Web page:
The influence of item sampling on sex differences in knowledge tests
Reference. Schroeders, U., Wilhelm, O., & Olaru, G. (2016). The influence of item sampling on sex differences in knowledge tests. Intelligence, 58, 22–32. doi:10.1016/j.intell.2016.06.003
Abstract. Few topics in psychology have generated as much controversy as sex differences in intelligence. For fluid intelligence, researchers emphasize the high overlap between the ability distributions of males and females, whereas research on sex differences in declarative knowledge often uncovers a male advantage. However, on the level of knowledge domains, a more nuanced picture emerged: while females perform better in health-related topics (e.g., aging, medicine), males outperform females in domains of natural sciences (e.g., engineering, physics). In this paper we show that sex differences vary substantially depending on item sampling. Analyses were based on a sample of n = 3,306 German high-school students (Grades 9 and 10) who worked on the 64 declarative knowledge items of the Berlin Test of Fluid and Crystallized Intelligence (BEFKI) assessing knowledge within three broad content domains (science, humanities, social studies). Using two strategies of item sampling — stepwise confirmatory factor analysis and ant colony optimization algorithm — we deliberately manipulate sex differences in multi-group structural equation models. Results show that sex differences considerably vary depending on the indicators drawn from the item pool. Furthermore, ant colony optimization outperforms the simple stepwise selection strategy since it can optimize several criteria simultaneously (model fit, reliability, and preset sex differences). Taken together, studies reporting sex differences in declarative knowledge fail to acknowledge item sampling issues. On a more general stance, handling item sampling hinges on profound considerations of the content of measures.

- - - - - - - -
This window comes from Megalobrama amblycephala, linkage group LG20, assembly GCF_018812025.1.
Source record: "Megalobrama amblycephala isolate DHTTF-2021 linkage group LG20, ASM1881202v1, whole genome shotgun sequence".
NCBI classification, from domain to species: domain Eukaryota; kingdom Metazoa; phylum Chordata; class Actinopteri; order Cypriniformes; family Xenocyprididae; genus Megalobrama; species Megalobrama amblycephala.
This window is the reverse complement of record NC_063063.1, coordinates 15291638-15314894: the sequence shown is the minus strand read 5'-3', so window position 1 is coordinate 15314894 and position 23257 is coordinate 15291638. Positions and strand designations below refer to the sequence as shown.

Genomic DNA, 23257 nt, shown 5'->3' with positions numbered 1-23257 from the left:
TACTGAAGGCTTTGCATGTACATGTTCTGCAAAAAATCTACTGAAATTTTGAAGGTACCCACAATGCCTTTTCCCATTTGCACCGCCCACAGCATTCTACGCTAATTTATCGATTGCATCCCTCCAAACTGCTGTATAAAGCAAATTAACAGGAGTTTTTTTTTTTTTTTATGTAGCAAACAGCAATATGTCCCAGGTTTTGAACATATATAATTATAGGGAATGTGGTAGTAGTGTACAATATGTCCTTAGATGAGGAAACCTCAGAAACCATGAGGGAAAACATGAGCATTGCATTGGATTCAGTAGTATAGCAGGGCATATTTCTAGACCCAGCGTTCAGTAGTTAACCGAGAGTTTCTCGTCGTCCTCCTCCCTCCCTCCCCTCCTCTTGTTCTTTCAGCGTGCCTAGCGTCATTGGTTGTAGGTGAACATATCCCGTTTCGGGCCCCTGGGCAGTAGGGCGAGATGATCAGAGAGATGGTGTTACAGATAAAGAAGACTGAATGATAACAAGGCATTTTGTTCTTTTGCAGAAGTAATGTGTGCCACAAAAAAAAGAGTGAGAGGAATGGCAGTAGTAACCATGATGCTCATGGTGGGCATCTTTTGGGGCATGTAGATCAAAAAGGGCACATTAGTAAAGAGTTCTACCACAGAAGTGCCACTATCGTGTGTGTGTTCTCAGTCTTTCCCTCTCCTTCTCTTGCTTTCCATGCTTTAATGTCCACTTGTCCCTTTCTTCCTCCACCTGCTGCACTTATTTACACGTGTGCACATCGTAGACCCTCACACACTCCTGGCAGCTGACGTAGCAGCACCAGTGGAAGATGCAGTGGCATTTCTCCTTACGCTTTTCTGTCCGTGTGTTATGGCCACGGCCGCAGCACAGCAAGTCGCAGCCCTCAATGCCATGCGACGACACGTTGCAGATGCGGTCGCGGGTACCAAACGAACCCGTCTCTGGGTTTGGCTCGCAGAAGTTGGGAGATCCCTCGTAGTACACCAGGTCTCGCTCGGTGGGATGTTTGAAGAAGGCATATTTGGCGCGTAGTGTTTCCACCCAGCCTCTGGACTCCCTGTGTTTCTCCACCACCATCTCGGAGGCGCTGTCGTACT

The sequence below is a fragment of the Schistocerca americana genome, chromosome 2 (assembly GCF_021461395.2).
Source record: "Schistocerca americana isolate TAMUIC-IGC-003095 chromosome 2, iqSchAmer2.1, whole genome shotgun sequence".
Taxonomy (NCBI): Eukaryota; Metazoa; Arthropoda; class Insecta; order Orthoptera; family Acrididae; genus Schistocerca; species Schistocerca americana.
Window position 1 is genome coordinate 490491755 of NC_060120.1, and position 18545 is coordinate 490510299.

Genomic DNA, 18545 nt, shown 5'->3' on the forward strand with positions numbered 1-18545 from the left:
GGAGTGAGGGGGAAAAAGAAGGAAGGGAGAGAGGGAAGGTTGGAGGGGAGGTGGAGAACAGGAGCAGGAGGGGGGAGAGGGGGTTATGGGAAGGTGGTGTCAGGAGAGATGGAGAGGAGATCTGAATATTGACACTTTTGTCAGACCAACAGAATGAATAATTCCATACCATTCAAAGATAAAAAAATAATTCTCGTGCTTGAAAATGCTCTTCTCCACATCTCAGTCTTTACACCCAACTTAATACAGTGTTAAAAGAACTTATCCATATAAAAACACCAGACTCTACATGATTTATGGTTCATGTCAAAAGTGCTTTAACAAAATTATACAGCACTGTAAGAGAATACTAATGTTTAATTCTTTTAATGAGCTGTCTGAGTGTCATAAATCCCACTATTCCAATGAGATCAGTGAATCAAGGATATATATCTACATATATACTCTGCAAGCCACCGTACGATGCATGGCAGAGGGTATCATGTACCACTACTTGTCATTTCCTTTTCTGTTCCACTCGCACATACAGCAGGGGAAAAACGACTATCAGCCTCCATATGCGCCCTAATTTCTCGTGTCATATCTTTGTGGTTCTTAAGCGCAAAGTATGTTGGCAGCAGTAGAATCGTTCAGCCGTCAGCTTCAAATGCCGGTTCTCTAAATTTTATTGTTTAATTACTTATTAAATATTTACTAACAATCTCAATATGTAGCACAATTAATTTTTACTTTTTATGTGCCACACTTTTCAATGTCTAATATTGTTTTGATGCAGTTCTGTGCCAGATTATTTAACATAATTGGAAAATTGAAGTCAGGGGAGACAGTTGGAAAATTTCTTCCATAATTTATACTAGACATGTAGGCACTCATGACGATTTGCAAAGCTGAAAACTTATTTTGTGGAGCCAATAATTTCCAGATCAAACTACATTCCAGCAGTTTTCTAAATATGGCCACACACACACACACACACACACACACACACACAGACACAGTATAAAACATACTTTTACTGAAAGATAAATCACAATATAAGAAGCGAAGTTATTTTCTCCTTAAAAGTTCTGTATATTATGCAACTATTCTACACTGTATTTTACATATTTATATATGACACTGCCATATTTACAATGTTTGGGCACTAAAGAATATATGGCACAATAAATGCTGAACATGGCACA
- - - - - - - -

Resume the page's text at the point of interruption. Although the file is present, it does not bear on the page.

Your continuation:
Comment. I presented the central findings of this paper at the 50th Conference of the German Society for Psychology in a symposium on Current methods in intelligence assessment: invariance, item sampling and scoring, which I co-organized together with Philipp Doebler. For everyone who is interest, but didn’t made to the session, here are the slides.